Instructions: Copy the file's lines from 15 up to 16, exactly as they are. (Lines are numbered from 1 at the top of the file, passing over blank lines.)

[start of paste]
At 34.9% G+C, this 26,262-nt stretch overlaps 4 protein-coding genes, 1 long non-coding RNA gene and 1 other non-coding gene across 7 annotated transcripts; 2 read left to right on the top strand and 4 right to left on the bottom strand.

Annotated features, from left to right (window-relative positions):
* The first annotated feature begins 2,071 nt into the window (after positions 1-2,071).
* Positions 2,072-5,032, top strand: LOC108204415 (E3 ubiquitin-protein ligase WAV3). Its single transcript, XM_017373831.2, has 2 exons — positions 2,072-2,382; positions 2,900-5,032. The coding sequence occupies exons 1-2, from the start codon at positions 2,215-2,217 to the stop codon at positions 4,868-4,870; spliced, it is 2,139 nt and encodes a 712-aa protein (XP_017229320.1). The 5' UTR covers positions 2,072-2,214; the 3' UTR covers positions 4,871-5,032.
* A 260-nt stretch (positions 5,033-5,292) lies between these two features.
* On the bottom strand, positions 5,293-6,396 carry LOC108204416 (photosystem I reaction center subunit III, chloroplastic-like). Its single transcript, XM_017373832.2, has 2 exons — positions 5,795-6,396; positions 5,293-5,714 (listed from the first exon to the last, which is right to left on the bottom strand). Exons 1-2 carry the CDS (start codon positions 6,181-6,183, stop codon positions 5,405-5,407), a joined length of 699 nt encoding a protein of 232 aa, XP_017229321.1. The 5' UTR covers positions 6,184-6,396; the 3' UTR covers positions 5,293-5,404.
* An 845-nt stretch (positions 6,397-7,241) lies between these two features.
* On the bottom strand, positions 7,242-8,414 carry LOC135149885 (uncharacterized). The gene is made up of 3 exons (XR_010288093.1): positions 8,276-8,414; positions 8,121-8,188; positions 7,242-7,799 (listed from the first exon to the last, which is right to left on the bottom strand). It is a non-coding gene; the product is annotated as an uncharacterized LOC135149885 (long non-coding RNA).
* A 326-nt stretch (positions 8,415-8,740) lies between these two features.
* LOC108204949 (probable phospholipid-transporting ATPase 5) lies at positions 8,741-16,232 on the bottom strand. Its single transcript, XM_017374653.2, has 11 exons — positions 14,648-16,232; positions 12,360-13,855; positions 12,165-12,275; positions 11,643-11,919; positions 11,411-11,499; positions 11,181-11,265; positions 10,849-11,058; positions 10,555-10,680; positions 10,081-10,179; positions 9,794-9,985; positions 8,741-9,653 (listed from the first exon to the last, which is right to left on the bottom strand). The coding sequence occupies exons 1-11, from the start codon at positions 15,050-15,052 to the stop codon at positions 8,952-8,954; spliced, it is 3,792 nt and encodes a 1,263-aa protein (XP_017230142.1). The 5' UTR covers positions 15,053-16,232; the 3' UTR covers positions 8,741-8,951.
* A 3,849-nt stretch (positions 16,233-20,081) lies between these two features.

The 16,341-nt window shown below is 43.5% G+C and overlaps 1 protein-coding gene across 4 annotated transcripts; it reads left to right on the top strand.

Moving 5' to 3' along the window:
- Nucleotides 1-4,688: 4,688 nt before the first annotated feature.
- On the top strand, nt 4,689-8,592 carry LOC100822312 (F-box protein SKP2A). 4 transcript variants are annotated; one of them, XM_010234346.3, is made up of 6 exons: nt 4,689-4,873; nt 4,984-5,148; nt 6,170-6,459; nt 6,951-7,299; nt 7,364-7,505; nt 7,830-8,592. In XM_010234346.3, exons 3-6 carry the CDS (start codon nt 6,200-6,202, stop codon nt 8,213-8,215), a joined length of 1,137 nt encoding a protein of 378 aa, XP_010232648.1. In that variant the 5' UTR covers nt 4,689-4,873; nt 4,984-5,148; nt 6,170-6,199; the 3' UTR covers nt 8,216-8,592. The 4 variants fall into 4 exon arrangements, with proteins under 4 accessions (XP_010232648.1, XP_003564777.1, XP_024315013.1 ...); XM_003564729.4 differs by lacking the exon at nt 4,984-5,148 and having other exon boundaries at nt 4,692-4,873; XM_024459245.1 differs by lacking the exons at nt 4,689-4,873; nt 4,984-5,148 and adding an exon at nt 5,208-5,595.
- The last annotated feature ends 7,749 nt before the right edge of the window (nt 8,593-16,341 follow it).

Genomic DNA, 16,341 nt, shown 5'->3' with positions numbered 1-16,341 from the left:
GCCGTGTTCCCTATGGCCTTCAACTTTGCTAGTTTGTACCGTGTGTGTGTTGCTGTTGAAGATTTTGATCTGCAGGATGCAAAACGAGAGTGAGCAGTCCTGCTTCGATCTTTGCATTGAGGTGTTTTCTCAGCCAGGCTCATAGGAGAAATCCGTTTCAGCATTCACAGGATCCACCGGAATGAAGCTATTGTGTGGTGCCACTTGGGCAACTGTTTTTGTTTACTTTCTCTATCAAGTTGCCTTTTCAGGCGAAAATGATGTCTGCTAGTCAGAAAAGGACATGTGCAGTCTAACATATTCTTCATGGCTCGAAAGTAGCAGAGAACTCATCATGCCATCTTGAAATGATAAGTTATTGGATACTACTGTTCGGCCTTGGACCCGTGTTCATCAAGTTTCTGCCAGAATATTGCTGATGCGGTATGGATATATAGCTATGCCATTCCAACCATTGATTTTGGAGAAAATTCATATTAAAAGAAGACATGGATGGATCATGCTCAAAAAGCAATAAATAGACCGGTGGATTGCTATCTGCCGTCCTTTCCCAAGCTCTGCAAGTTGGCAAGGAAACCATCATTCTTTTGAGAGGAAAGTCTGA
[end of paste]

- On the top strand, nt 4,689-8,592 carry LOC100822312 (F-box protein SKP2A). 4 transcript variants are annotated; one of them, XM_010234346.3, is made up of 6 exons: nt 4,689-4,873; nt 4,984-5,148; nt 6,170-6,459; nt 6,951-7,299; nt 7,364-7,505; nt 7,830-8,592. In XM_010234346.3, exons 3-6 carry the CDS (start codon nt 6,200-6,202, stop codon nt 8,213-8,215), a joined length of 1,137 nt encoding a protein of 378 aa, XP_010232648.1. In that variant the 5' UTR covers nt 4,689-4,873; nt 4,984-5,148; nt 6,170-6,199; the 3' UTR covers nt 8,216-8,592. The 4 variants fall into 4 exon arrangements, with proteins under 4 accessions (XP_010232648.1, XP_003564777.1, XP_024315013.1 ...); XM_003564729.4 differs by lacking the exon at nt 4,984-5,148 and having other exon boundaries at nt 4,692-4,873; XM_024459245.1 differs by lacking the exons at nt 4,689-4,873; nt 4,984-5,148 and adding an exon at nt 5,208-5,595.
- The last annotated feature ends 7,749 nt before the right edge of the window (nt 8,593-16,341 follow it).